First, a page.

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Entries in Los Angeles Dodgers (49)


The Three Strikeouts of Clayton Kershaw

Clayton Kershaw started the season with 17 strikeouts in 13 innings pitched.  He's maintain a high strikeout rate throughout his career, as he uses three main pitches to knock out batters:



Clayton Kershaw with two strikes, career.
Pitches 1549 494 383
Plate Appearances 734 194 198
Strikeouts 273 110 126
K Pct. 37.2 56.7 63.6


While Kershaw's fastball results in a high number of Ks, his curve ball and slider are much more efficient at delivering the punch out.  Part of that comes from the change in movement.  Kershaw's fastball does not drop as much as expected:

Clayton Kershaw, career fastball movement with two strikes.His curve and slider both drop quite a bit:

Clayton Kershaw, career movement on the curve and slider.The curve drops a little more and stays show less lateral movement.  The three pitches show a great separation in speed as well.  In the following graph, you can see the speed, as well as why each of the pitches is effective (click graph for a larger image):

Clayton Kershaw, batters swinging with two strikes.The fastball doesn't fool batters.  When they swing at Clayton's fastball, they can see it's a strike, and they make contact often.  Often enough, however, they don't make contact and go down swinging.

The slider comes in around 81 miles per hour.  Like the fastball, batter do a good job of recognizing the pitch as a strike, but with the good movement, they make contact much less often.  The slider is his swing and miss pitch.

The curve ball is the pitch that fools batters in multiple dimensions.  They swing a lot less at the curve, and when they do it's less likely to be a strike in the first place.  With fewer swings, the curve can be dropped over for a called strike three.  While batters make more contact against the curve than against the slider, they make less contact than against the fastball.  When batter are swinging at pitches out of the strike zone, even making contact will often result in something good for the defense.

With three pitches capable of getting a batter, Kershaw keeps hitters guessing.  Three different speeds and three different movements means lots of strikeouts, and less pressure on the Dodgers defense.


Furcal's Power

Over the last three-plus seasons, switch-hitter Rafael Furcal showed much more power against left-handed pitchers than right-handed pitchers, especially when it comes to home runs.  A lot of the difference comes on two pitches, the fastball and the change up:


2008-April 4, 2011Vs. LHPVs. RHP
Plate appearances 378 981
Home runs 12 11
Fastball home runs 6 7
Change-up home runs 3 0


Looking at hit charts, not only does Rafael hit home runs at a higer rate from the right side, he hits those home run farther.  On the surface, there doesn't seem an explanation for the difference.  Left-handers and right handers fastball and change ups are mirror images of each other.  Furcal likes to hit home runs on pitches in side, and pitchers work him away on both sides of the plate.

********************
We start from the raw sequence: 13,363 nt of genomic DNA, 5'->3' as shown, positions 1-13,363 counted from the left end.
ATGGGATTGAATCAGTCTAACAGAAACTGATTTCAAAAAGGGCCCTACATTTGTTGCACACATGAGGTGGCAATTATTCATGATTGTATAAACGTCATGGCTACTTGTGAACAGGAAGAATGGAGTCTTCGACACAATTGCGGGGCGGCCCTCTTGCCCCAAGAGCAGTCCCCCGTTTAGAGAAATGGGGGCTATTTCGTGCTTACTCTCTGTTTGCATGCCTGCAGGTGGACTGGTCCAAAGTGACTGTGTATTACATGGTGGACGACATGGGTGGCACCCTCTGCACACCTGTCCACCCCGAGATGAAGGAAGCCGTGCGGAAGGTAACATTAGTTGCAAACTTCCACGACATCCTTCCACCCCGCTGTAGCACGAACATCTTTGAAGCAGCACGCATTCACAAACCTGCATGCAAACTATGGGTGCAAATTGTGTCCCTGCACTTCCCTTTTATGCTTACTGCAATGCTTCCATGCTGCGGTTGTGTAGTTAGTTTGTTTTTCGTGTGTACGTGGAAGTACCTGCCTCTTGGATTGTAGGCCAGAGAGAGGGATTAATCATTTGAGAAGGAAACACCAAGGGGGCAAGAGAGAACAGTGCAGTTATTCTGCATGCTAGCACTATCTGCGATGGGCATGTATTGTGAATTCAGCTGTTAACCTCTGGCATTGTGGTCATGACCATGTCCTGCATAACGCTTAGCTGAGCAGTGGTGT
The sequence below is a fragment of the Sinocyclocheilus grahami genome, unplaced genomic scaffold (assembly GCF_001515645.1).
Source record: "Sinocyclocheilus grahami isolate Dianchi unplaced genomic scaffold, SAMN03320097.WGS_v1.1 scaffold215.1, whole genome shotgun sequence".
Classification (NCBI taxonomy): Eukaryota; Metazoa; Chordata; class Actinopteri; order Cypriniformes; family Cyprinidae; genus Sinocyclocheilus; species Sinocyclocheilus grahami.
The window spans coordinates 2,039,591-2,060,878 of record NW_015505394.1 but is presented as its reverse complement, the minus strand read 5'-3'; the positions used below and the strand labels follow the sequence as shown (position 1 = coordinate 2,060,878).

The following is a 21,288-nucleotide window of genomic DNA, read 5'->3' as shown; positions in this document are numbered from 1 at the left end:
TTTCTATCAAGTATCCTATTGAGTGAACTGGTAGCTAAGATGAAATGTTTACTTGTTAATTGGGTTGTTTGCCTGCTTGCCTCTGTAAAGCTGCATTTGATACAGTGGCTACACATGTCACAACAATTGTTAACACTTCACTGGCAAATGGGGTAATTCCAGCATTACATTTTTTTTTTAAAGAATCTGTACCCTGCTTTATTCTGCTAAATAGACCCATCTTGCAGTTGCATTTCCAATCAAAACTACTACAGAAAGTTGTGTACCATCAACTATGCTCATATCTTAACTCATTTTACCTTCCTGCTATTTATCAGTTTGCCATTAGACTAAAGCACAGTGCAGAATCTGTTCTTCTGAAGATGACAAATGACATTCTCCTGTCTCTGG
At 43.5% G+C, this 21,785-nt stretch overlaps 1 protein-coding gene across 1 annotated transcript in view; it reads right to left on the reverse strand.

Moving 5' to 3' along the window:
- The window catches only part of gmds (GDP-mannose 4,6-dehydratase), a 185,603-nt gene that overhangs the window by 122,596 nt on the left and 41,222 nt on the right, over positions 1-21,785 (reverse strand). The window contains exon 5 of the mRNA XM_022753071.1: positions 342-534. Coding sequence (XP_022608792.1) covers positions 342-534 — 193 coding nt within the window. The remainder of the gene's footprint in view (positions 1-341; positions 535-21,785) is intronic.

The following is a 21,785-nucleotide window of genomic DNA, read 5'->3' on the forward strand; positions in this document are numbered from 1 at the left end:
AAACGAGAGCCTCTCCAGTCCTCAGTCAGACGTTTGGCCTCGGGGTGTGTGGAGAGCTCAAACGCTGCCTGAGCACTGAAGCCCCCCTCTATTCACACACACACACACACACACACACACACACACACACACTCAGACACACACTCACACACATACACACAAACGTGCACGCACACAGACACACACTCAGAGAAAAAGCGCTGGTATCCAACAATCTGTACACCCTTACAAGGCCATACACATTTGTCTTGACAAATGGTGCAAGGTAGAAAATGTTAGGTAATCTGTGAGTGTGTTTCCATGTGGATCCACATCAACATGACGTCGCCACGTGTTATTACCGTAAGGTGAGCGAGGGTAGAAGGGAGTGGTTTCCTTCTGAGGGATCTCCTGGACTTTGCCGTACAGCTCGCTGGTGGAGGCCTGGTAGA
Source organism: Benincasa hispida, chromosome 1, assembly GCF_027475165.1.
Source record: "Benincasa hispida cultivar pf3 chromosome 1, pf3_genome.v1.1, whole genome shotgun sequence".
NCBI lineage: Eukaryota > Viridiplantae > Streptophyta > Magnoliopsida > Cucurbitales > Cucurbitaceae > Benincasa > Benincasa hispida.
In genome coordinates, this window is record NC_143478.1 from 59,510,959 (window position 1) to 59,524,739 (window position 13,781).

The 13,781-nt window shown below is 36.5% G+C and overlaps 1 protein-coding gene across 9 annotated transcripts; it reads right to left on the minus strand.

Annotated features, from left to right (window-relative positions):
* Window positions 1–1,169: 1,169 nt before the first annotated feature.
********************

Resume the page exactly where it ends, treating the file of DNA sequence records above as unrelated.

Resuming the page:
The big difference appears to be pitch velocity.  The right-handers Furcal sees throw harder than the left-handers he sees:

Rafael Furcal, RHP fastball velocity.Rafael Furcal, LHP fastball velocity.So Furcal sees ton of right-handed pitchers throwing heat.  He turns around and gets fastballs that are about 3 to five miles an hour slower, and he has that extra split second to square up the ball.  The same thing happens with the change:

Rafael Furcal, RHP change-up velocity.Rafael Furcal, LHP change-up velocity.Again, there's a big drop in velocity from righties to lefties, and and Furcal just has more time to get his swing right.


Ethier Slugging Home and Away

Over the last three season, Andre Ethier recorded a much higher slugging percentage at home than on the road.  His .547 mark at Dodger Stadium drops to .464 away, mostly on a drop in home runs.  While he's hit 17 fewer home runs on the road, his combined doubles and triples goes up by seven.  Is Andre doing something different away from Chavez Ravine?

On both sides of the split, Andre's power comes mostly in the lower inside quadrant of the strike zone:

Andre Ethier slugging at home, 2008-2010.Andre Ethier slugging on the road, 2008-2010.Looking at a chart of Ethier's hits, what becomes clear is that his extra base hits are more spread out around the park away.  He tends to pull the ball more at home.  Do pitchers work him in more at Dodger Stadium?

Andre Ethier, pitch frequency at home, 2008-2010.Andre Ethier, pitch frequency on the road, 2008-2010.There's very little difference in how pitchers approach Andre.  They know his power is down and in, and they try to avoid that park of the strike zone.  Pitchers might work away more on the road, but they don't work more inside in LA.

The hits going the other way have to do with Andre himself:

Andre Ethier, swings at home, 2008-2010.Andre Ethier, swings on the road, 2008-2010.Andre is more likely to swing at pitches off the plate away from home.  Those tend to be lower value pitches for Andre to hit, hence, fewer home runs, and more doubles and triples the other way.

If the strategy is conscious, I'm not sure it's a bad one.  He plays 18 games a year in San Diego and San Francisco, tough home run parks.  He's probably better off going for a double to left than a home run to right in those locations.  He did show less of a power split in 2010, so maybe he's adjusting in other ways as well.